All I can say is WOW! This 10 disc set continues the tradition of the previous two; it is packed with stuff. If it were packed any tighter it would likely explode on the shelves. The documentaries are newly created pieces just for this release. The discs are a bit more orderly in this set, as each contains a film and the appropriate features. I like this system better, and it’s very convenient.
I will break down each disc for you and talk about this wealth of extras in some detail.
Episode: Tales Of Innocence: This film combines the episodes Northern Italy 1918 and
Unhealed Wounds – The Life Of Ernest Hemingway: Hemingway’s life was one of adventure and often controversy. This 35 minute bio is one of the longest features in the entire collection. It takes a candid look at his life and the demons that appeared to populate it. His work often spoke of war and heroism, a life Hemingway attempted to live out himself. From his obsession with bullfighting to his own internal struggles leading to his suicide, the piece covers it all.
The French Foreign Legion – The World’s Most Legendary Fighting Force: Two centuries of myth and legend have shrouded the reality of the French Foreign Legion. This 28 minute feature attempts to separate the fact from the fiction. Actual members of the unit talk about their experiences. Is the reality an even more interesting story? This feature attempts to show just that.
The Secret Life Of Edith Wharton: Lily Bart was in search of a wealthy husband but ended up instead alone and finally dead in a boarding house. The story has almost the ring of authenticity behind it, but it was all the creation of Edith Wharton. She captivated her readers with highly sensationalized stories, often from the pages of high society. Her characters were almost instantly recognizable from that elite class. This 30 minute feature looks at her work and examines the highs and lows of her life from her public torrid affair with Morton Fullerton to her in-the-trenches reports from
Episode: Masks Of Evil: This film combines the episodes Transylvania 1918 and
For The People, Despite The People – The Ataturk Revolution: At the end of World War I the
The Greedy Heart Of Halide Edib: The writer Halide Edib chronicled and participated in the transformation of
The Ottoman Empire – A World Of Difference: This 33 minute feature takes a look at the 600 year history of the
Dracula – Fact And Fiction: As the title implies, this 25 minute feature looks at the myths and facts surrounding Dracula. The piece spends much of the time intercutting images of the likes of Bela Lugosi with wood carvings and other images of the original Vlad, The Impaler. Vlad was zealous Christian defender who fought the Muslims of the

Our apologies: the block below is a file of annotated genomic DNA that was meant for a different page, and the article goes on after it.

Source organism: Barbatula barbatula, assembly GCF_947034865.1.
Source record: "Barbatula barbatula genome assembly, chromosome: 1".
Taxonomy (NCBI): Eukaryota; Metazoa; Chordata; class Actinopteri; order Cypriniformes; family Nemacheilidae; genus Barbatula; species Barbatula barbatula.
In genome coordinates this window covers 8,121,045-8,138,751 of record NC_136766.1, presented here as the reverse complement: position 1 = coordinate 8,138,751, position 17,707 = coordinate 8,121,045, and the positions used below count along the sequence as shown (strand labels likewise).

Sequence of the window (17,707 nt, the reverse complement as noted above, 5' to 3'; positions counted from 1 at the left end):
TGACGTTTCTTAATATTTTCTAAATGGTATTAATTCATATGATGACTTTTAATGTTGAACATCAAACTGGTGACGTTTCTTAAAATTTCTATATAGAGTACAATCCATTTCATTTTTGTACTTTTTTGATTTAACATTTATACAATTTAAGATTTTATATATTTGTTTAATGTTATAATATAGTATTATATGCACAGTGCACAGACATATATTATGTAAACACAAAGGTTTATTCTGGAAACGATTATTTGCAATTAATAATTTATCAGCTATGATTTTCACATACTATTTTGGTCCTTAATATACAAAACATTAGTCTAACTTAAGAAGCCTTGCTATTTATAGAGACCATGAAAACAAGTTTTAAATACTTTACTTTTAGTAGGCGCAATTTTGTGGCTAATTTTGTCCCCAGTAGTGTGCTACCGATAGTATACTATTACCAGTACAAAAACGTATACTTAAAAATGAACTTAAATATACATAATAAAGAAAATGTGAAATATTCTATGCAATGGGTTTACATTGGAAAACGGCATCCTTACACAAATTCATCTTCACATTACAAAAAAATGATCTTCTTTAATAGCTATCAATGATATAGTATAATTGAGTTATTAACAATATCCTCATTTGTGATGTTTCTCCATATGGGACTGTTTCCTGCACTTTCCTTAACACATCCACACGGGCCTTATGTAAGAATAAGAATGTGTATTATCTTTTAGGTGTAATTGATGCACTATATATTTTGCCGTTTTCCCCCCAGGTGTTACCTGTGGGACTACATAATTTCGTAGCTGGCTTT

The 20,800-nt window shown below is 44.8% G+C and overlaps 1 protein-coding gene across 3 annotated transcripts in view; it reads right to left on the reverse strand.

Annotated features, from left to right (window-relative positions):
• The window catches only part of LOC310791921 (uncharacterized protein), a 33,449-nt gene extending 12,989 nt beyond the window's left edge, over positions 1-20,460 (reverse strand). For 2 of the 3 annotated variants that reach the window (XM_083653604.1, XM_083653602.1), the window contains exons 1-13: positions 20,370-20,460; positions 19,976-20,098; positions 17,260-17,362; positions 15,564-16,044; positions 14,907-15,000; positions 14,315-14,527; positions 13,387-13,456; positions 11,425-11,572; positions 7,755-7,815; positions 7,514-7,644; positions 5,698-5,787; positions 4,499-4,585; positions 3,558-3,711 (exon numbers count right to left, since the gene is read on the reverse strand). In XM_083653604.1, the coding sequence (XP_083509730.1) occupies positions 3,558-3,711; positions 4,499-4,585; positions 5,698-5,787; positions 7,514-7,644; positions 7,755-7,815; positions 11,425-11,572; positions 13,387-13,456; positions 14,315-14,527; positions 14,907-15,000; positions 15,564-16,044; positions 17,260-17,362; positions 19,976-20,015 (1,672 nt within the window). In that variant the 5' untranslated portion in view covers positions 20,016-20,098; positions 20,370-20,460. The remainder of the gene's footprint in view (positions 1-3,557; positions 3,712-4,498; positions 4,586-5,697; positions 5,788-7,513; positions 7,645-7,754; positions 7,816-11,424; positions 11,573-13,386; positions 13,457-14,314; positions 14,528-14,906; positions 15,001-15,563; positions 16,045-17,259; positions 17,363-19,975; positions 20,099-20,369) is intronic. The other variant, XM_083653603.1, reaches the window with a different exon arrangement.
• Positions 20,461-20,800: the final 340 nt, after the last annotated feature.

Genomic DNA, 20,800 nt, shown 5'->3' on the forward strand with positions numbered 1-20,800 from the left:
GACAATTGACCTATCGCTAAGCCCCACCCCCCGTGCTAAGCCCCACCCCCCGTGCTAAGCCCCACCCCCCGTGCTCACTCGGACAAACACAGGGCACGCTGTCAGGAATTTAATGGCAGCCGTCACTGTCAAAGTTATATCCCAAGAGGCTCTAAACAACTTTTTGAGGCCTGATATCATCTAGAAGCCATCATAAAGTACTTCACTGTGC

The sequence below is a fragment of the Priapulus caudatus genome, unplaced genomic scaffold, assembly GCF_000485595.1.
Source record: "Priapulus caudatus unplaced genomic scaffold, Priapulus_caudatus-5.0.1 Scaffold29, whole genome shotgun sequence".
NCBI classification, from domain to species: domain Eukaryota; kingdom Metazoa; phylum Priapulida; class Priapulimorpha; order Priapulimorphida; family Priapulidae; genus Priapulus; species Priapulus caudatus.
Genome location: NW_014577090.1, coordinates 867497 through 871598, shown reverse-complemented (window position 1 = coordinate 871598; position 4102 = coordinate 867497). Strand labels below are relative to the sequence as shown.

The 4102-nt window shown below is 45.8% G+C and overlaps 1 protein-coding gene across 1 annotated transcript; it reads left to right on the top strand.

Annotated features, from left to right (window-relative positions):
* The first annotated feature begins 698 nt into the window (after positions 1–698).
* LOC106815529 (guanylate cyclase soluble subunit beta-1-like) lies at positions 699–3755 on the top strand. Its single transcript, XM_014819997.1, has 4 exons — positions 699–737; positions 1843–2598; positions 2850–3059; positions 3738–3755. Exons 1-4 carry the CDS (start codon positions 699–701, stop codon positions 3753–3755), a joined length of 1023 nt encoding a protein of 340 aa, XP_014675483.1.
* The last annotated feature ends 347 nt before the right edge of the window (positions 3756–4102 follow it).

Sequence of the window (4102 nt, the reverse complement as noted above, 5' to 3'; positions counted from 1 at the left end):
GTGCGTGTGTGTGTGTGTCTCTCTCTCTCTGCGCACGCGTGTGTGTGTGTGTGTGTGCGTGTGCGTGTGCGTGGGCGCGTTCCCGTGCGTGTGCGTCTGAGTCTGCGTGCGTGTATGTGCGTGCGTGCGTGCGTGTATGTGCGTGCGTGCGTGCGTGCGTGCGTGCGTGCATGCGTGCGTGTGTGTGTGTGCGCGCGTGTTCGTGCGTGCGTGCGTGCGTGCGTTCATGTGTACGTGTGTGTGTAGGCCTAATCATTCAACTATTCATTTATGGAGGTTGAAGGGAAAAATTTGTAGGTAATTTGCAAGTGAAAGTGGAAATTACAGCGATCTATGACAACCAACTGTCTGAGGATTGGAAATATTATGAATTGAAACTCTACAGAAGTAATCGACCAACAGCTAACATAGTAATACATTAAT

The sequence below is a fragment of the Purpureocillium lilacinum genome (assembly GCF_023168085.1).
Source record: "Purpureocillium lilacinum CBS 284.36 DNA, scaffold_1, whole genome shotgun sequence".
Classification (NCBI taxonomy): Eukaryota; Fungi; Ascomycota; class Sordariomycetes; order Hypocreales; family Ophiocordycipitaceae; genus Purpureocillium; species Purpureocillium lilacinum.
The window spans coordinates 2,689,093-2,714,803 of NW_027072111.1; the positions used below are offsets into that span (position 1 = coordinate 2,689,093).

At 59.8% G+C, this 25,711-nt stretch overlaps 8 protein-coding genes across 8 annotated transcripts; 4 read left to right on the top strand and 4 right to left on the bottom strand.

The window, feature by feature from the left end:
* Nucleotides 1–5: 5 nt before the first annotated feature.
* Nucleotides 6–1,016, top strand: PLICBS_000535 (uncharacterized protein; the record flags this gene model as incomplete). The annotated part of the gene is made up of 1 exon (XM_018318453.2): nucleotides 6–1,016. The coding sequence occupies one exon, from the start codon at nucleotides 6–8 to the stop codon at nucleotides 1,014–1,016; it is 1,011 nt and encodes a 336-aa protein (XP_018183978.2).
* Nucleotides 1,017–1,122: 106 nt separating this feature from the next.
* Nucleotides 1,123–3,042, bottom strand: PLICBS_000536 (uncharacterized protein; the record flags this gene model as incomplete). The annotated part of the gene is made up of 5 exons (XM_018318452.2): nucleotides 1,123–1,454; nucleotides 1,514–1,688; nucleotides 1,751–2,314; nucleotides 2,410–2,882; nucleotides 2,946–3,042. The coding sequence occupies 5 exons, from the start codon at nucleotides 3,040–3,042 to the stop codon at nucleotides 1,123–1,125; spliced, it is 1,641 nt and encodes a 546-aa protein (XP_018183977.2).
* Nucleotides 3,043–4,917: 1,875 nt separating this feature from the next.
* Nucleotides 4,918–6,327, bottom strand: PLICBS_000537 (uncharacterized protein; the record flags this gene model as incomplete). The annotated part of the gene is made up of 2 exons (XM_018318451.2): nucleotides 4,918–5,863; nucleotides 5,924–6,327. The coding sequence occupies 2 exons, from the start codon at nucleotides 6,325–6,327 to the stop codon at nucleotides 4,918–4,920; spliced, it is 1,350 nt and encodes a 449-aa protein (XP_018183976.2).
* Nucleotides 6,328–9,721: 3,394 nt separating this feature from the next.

Episode: Treasure Of The Peacock’s Eye: This episode was not a combination of others, but rather had the same name in both formats. This episode is much more like the Harrison Ford feature films. Indy is in search of a legendary diamond believed to once be owned by Alexander The Great. Indy is racing against a one-eyed pursuer and even gets caught by cannibals. Can anyone say lunch?
Bronislaw Malinowski – God Professor: Malinowski was a Polish anthropologist who pioneered and coined the term Participant Observation. He went deep into the wilds of
Anthropology – Looking At The Human Condition: The piece starts out with a modern anthropologist studying the culture of low riders in the urban streets of the
Episode: The Winds Of Change: This film combines the episodes
The Best Intentions – The
Woodrow Wilson – American Ideologue: When
Ho Chi Minh – The Price Of Freedom: In many ways The United States served as a role model for Ho Chi Minh, who was fighting for
Paul Robeson – Scandalize My Name: James Earl Jones opens this 32 minute feature by describing the first time he heard Robeson sing and speak. It was a bit interesting to hear a man so famous himself for a deep voice describe an identical one in Robeson. Robeson was labeled a communist in an effort to discredit him, a label he unfortunately refused to deny. He used his fame as an actor and singer to attempt to redefine roles most frequently given to blacks in the day. The piece is a candid examination of a man and the troubled times he existed in.